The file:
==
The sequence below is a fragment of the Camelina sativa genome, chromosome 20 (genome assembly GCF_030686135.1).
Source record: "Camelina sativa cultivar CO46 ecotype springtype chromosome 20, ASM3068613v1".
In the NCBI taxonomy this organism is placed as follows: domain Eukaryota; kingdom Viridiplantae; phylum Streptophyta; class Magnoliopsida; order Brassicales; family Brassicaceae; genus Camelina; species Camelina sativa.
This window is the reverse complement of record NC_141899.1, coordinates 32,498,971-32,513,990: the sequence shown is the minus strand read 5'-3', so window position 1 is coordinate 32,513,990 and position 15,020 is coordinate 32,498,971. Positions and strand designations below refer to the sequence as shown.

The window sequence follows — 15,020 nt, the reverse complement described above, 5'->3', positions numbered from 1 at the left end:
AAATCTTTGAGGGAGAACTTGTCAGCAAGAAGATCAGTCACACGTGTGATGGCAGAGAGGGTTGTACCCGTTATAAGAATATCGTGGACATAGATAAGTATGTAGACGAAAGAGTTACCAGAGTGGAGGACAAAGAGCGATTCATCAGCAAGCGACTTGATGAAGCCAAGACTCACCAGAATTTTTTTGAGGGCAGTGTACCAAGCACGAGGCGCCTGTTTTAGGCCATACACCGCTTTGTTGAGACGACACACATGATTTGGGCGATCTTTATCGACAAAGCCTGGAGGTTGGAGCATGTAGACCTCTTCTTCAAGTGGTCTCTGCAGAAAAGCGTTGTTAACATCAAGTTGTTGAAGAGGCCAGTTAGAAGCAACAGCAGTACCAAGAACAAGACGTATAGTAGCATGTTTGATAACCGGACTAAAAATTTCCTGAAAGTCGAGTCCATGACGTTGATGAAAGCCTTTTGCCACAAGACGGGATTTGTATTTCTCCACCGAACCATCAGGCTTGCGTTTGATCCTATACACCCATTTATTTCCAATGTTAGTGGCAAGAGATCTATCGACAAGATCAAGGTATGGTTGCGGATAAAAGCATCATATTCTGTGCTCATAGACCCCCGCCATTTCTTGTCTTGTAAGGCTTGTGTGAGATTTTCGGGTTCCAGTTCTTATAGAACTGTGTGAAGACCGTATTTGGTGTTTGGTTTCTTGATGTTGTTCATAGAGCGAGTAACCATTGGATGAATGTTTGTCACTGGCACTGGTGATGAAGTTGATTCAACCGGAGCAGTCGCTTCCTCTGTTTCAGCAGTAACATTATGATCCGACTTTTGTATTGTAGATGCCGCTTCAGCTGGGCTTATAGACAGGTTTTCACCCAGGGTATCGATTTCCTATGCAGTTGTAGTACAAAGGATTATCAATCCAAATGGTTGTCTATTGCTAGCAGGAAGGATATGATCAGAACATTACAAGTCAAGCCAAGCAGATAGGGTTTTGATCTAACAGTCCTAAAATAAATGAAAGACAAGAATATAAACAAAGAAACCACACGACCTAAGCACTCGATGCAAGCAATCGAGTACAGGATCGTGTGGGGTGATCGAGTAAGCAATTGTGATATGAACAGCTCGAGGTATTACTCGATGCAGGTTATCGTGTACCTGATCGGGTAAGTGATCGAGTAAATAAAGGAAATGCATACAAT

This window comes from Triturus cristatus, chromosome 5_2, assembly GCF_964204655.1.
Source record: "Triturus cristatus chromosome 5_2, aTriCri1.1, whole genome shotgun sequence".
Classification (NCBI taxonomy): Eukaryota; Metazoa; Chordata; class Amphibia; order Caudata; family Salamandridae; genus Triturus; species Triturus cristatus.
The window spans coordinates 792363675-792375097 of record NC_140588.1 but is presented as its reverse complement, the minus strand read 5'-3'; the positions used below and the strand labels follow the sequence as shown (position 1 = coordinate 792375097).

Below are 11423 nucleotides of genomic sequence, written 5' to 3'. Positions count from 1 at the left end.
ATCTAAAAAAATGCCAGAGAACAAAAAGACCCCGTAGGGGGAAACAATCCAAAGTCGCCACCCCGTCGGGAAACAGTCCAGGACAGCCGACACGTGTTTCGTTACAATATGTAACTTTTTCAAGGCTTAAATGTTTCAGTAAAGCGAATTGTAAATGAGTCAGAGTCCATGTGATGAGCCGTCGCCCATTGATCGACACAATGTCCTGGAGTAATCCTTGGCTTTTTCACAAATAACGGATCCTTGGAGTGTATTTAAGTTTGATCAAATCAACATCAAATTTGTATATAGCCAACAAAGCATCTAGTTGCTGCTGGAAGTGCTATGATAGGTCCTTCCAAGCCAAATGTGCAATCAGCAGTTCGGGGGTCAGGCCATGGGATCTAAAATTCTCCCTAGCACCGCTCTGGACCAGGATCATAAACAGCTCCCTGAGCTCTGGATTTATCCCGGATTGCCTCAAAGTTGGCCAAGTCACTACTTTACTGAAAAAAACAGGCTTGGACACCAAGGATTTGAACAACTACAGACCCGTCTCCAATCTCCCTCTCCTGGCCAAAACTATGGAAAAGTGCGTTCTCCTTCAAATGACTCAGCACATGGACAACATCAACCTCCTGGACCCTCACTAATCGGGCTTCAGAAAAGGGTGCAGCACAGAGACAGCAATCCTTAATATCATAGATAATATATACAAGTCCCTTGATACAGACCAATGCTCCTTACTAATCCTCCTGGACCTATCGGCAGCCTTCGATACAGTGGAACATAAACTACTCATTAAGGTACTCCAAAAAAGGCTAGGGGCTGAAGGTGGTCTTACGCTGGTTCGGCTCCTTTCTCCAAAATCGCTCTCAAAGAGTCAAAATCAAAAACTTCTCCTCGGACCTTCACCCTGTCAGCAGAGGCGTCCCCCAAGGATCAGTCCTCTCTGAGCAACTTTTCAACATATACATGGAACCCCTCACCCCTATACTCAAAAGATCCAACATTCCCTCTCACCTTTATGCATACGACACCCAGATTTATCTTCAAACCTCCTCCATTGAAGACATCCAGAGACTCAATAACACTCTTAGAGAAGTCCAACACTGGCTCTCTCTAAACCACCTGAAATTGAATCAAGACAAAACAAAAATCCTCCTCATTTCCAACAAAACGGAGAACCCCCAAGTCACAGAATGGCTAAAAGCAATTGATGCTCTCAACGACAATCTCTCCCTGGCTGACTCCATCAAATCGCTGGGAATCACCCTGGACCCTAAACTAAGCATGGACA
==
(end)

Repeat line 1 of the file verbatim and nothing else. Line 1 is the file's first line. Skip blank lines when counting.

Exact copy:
The sequence below is a fragment of the Camelina sativa genome, chromosome 20 (genome assembly GCF_030686135.1).